The truth is that Turin doesn’t have the same kind of name-recognition as the most famous Italian cities, despite its important status. It’s highly northern (Piedmont) and didn’t win as big in the Renaissance lottery as Florence, or Rome, say. And yet it’s a city with two major universities, heavily populated by Erasmus students, and most relevantly of all it’s one of the choices English students at Leicester can make. So this post is going out to all those of you who need to know why a place in Italy that barely even sounds Italian is a place worth spending a year at. Some history, some observations.
In terms of history, the most interesting stuff didn’t happen too long ago. Turin was the first capital of Italy, in 1861, when the country was unified (a process known as The Risorgimento) by the smartest men in the room. The city is crammed with the constructions of the Savoys, Italy’s old royal family, such as Palazzo Reale, Palazzo Madama, and Villa della Regina. Its royal history is apparent just by looking at the streets. Utterly different from iconic Italian cities like Rome or Naples, Turin is an august grid of wide streets lined with pillars and trees; the silvery buildings are uniformly of baroque and neoclassical style, and the dignity is not just spent on important buildings — very few edifices within the city centre depart from the theme. Large green gardens like Parco del Valentino are always within walking distance, and the River Po runs through the city accompanied by foliage-rich banks. Visually Turin is, despite its reputation as a grey place, one of the greenest cities in Italy.
The main tourist attractions are the aforementioned Savoy mansions along with the Museo Nazionale del Cinema, which is housed in the lofty Mole Antonelliana tower, and the Museo Egizio, the largest museum of Egyptian artefacts outside Cairo. Naturally it also features some very impressive churches: specifically the Duomo, the Santuario della Consolata, and the Chiesa della Gran Madre. The most expansive and picturesques piazzas are undoubtedly Piazza Castello in the heart of the city, Piazza San Carlo in the best shopping district, and Piazza Vittorio Veneto with the Po lapping at its side.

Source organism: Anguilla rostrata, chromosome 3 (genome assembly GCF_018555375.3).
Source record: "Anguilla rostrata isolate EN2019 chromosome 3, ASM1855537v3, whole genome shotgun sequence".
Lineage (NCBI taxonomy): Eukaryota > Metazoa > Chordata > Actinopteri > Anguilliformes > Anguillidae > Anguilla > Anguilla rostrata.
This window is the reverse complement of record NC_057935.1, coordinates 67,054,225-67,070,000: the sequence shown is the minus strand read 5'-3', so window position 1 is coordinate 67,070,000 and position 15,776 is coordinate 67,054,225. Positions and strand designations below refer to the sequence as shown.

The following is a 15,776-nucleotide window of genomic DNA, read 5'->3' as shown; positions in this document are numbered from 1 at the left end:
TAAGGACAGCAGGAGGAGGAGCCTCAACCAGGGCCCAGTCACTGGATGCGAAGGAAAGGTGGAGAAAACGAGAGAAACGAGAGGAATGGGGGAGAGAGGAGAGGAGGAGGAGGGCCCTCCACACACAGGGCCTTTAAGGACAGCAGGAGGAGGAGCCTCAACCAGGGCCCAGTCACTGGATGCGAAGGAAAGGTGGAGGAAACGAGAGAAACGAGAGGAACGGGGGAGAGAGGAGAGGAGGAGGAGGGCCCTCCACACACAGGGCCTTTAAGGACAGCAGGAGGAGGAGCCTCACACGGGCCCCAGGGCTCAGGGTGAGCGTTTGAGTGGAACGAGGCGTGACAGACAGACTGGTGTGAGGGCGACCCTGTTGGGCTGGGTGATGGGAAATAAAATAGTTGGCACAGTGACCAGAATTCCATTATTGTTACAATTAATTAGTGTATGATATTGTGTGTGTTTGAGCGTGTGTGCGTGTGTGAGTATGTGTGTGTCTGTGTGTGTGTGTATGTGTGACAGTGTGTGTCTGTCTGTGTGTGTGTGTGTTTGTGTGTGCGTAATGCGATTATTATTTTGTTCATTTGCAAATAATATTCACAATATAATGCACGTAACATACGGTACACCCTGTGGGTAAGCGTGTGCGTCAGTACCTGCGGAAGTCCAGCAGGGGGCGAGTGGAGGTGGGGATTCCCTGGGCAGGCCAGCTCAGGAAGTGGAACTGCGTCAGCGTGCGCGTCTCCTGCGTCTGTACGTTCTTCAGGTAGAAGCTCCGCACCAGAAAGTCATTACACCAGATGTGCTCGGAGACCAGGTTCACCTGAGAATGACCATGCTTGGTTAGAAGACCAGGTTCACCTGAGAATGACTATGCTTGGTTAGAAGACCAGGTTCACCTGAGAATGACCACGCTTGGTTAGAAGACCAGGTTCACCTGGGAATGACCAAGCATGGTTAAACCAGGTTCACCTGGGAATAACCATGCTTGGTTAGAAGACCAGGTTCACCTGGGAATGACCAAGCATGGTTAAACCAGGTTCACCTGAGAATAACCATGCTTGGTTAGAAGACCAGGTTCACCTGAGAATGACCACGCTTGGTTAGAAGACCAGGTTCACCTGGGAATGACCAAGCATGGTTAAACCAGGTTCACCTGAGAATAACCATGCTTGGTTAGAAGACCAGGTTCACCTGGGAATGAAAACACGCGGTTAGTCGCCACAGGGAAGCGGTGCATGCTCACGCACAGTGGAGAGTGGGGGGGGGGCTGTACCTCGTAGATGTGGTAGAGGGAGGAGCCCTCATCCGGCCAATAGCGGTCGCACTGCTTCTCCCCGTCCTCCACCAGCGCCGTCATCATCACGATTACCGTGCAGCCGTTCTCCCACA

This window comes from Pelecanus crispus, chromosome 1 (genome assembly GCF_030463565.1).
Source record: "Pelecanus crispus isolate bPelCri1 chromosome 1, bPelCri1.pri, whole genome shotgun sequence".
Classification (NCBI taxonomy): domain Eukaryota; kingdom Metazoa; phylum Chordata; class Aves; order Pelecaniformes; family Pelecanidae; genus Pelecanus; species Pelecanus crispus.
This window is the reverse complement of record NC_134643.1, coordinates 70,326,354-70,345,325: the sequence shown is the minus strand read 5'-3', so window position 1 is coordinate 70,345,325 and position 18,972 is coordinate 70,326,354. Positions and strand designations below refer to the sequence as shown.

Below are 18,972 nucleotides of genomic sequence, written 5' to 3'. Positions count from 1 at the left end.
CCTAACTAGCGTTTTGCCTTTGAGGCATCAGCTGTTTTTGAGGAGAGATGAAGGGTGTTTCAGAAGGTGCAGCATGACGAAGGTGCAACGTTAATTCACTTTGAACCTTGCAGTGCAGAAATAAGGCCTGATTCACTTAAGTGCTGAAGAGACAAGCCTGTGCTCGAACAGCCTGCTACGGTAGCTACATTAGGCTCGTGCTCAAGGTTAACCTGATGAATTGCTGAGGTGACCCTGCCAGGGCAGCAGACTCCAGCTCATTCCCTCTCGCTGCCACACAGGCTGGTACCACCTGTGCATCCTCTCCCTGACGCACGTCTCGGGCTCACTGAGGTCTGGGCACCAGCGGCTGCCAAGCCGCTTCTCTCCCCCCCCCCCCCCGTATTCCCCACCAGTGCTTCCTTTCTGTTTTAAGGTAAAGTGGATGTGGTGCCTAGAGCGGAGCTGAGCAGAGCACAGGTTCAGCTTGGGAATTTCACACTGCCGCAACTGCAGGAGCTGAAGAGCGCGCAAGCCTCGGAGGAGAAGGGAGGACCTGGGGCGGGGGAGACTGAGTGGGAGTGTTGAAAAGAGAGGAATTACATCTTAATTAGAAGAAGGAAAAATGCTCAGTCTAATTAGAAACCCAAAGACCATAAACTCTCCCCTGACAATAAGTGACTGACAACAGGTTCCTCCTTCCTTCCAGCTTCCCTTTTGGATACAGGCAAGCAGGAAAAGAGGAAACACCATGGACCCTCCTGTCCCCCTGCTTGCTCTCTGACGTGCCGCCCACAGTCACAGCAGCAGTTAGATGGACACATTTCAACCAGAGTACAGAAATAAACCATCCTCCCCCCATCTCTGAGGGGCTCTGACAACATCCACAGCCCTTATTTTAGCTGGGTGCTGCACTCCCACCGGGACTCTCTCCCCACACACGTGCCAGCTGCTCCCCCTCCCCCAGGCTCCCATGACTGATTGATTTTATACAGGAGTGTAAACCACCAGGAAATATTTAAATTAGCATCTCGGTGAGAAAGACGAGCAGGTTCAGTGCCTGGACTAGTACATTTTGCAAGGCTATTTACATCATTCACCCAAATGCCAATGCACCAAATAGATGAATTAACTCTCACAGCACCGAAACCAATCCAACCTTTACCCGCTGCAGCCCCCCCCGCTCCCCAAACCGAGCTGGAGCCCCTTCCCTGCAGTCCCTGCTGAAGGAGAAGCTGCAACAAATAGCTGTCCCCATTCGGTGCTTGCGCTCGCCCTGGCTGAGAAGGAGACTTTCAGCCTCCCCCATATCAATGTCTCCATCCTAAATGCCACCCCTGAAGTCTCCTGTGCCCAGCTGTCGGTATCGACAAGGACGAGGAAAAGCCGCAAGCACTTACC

You’ll never be far away from pizza and all those staple Italian dishes in Turin, but its specialities are quite different. The local savoury foods tend to be meaty and stewy, but to the detached observer the focus is clearly on dessert. The beloved sandwich-polisher Nutella comes from the area, in its original form known as gianduja or gianduia. It also comes in delicious bite-size form, gianduiotti. Ice cream is everywhere, and the oldest in Turin (I believe) comes from Caffe’ Fiorio, founded in 1780. It’s old but it’s still edible. The choice, price, and taste, of ice cream in Turin is far better than you would ever expect to find in the UK. For something more alien, I’d reccommend latte dolce fritto, fritters made of sugary milk.
I can’t build up the English reputation of Turin all by myself (yet), but at least now I can say I tried. Check it out; it’s underrated. Way better than Milan.